[amsat-bb] Re: All Satellites
ve9qrp at gmail.com
Fri Sep 25 21:26:36 PDT 2009
I will attempt a reply to both of these responses.
On Fri, Sep 25, 2009 at 9:27 PM, Tony Langdon <vk3jed at gmail.com> wrote:
> At 09:34 AM 9/26/2009, James Craig wrote:
>>Good point. Not everybody is interested in monitoring the one way
>>downlinks on the majority of these more recent birds. Why is it that
>>there is no problem getting large numbers of these types of satellites
>>into orbit, yet good old fashioned two way linear and FM transponder
>>birds are relatively far and few between?
The reason cubesats are being built is because they are seen as an
excellent platform for educating space science students at the
undergraduate level. The amount of money being spent per launch is
pretty doable for many institutions or local granting agencies. These
agencies and universities are likely simply not interested in
providing you or me with a platform for two-way terrestrial
communication if it is going to slow down their project or lower its
probability of success.
The cubesat design is quite constrained moreover, typically 10cm^3 and
under one kg, even the milk-carton sized 3U format is pretty small for
the power needs of a linear or FM transponder of the sort we are
typically using. We owe a debt of gratitude to Delfi, which showed
that a linear can be put up as a secondary mission, and to William for
his 10cm^2 transponder implementation.
Those are very recent developments, and I'd agree that we should jump
on them as golden opportunities, noting however, that the result will
still be very low altitude orbits and therefore small footprints.
Similarly, SDX technology might be able to miniaturize the transponder
further and reduce its power needs (while making one circuit a
do-everything transponder!), so we're lucky that we're testing that
technology in the near future.
Please note that there is no contention for resources here: the
opportunities the universities made use of are not available to us. If
we want this phenomenon to work to the advantage of those of us who
enjoy two-way voice communications, we need to either launch a cubesat
ourselves or offer the university projects a reason that adding this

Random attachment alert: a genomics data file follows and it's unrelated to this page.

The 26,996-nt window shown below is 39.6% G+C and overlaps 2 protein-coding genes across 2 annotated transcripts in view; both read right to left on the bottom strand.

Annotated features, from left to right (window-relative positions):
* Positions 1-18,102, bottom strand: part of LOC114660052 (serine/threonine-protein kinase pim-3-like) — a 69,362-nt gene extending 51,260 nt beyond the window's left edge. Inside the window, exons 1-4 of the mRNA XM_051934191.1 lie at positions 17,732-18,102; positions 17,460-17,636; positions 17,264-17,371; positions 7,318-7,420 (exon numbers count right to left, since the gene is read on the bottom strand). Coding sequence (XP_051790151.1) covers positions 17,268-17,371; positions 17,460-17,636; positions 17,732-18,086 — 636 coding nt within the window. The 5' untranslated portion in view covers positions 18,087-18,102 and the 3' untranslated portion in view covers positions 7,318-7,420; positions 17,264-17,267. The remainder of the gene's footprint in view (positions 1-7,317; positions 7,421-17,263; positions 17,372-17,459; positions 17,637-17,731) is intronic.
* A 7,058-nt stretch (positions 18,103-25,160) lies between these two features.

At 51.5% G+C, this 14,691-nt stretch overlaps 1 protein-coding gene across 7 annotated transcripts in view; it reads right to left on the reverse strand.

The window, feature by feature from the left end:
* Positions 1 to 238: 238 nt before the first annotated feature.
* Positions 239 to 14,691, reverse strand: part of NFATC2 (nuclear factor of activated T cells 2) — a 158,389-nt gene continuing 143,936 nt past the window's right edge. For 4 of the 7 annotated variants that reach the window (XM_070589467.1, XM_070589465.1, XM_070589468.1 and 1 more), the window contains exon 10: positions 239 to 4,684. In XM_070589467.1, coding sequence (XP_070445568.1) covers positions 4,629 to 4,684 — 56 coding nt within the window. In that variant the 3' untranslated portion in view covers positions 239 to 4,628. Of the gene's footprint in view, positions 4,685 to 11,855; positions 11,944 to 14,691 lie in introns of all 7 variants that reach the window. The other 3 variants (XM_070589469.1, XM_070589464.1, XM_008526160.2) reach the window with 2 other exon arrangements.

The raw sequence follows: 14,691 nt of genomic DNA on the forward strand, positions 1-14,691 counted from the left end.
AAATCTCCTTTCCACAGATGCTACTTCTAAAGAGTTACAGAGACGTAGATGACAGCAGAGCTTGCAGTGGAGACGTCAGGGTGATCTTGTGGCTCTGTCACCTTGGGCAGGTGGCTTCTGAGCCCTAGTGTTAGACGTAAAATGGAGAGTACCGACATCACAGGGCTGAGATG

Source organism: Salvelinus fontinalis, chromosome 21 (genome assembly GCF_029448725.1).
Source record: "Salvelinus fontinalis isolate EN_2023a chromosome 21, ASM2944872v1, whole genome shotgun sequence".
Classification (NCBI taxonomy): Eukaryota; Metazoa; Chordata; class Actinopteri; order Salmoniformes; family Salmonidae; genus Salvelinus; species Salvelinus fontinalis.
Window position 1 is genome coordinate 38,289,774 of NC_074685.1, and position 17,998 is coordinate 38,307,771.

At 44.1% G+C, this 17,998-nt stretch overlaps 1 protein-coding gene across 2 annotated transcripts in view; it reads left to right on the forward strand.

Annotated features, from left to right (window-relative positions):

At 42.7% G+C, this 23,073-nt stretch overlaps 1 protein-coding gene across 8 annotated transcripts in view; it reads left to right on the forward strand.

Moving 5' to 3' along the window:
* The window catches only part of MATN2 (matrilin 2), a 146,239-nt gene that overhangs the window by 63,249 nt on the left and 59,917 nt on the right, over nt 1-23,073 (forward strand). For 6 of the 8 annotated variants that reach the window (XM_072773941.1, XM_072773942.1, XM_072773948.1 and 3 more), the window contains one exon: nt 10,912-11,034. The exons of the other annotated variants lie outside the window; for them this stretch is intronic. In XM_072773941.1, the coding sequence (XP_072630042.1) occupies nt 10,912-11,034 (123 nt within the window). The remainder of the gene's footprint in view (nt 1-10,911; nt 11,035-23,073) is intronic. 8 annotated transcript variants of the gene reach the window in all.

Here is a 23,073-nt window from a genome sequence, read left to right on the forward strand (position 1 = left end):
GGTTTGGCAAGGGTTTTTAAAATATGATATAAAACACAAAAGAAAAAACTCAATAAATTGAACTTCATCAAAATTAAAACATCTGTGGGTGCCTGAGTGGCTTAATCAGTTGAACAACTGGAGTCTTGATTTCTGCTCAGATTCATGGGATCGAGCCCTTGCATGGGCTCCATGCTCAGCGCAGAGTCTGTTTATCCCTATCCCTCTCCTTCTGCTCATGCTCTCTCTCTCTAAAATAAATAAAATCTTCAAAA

capability will *improve* the time-to-launch or probability of
success. This might be in the form of a free, tested, reliable
communications board that happens to have two-way voice capability
integrated into it. It also could be in the form of increased amateur
enthusiasm for the transponder-bearing cubesat and the resulting
increase in telemetry collection, a bargain which we proved to be good
for in Delfi C3.
> I for one was never a SWL, so I tend not to follow the one way
> satellites, unless there's a compelling reason (e.g. for test
> signals, or telemetry decoding - had fun decoding telemetry on AO-40
> when it was first launched).
Nor was I, yet I very much enjoy listening to telemetry from cubesats,
along with other activities in this corner of the hobby. I can offer
you this reason: when I listen to telemetry, I'm listening to
something which is in space and in orbit around the earth, one of the
most exotic locales from which you could receive a message. If I talk
to you on AO-51, I'm talking to you on earth by means of a space-borne
vehicle. It turns out that what's fun about that for me is not
necessarily your voice, but the vehicle. Telemetry tells me about
those vehicles: how fast they are moving, how they are tumbling and
the contents of the telemetry stream: how much power they're
collecting and using. Moreover, with some of the cubesats, the
decoding of this is very easy if one knows CW.
Two more points in my brief "apologia pro cubesatibus"
1. So-called 'telemetry only' birds are not necessarily that. We had
the opportunity to control COMPASS during its crisis last year. The
low cost of the mission meant that any one of us was solicited to
enter the appropriate codes. I'll never be a control station for a
major bird, but I thrilled to do this for COMPASS.
2. Given that you admit above that telemetry collection is necessary
for the maintenance of communication satellites, shouldn't you be glad
that this steady stream of cubesats has allowed some enthusiasts to
continue to hone their skills in this field?
Finally, a truism that probably bears repeating, though not addressing
the two comments quoted above: if we call cubesats 'not amateur
radio', then we should tar OSCAR 1 with that same brush.
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